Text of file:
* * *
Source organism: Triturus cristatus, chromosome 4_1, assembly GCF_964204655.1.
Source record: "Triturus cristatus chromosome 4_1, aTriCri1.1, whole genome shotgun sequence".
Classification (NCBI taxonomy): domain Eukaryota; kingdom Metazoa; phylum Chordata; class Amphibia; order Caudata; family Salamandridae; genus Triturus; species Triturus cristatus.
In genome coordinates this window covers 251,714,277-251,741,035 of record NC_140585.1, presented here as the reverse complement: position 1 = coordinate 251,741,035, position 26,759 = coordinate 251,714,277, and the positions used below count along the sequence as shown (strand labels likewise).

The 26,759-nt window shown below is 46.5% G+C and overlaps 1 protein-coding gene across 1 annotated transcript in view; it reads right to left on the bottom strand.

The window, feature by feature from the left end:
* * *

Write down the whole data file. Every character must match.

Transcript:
Source organism: Triturus cristatus, chromosome 4_1, assembly GCF_964204655.1.
Source record: "Triturus cristatus chromosome 4_1, aTriCri1.1, whole genome shotgun sequence".
Classification (NCBI taxonomy): domain Eukaryota; kingdom Metazoa; phylum Chordata; class Amphibia; order Caudata; family Salamandridae; genus Triturus; species Triturus cristatus.
In genome coordinates this window covers 251,714,277-251,741,035 of record NC_140585.1, presented here as the reverse complement: position 1 = coordinate 251,741,035, position 26,759 = coordinate 251,714,277, and the positions used below count along the sequence as shown (strand labels likewise).

The 26,759-nt window shown below is 46.5% G+C and overlaps 1 protein-coding gene across 1 annotated transcript in view; it reads right to left on the bottom strand.

The window, feature by feature from the left end: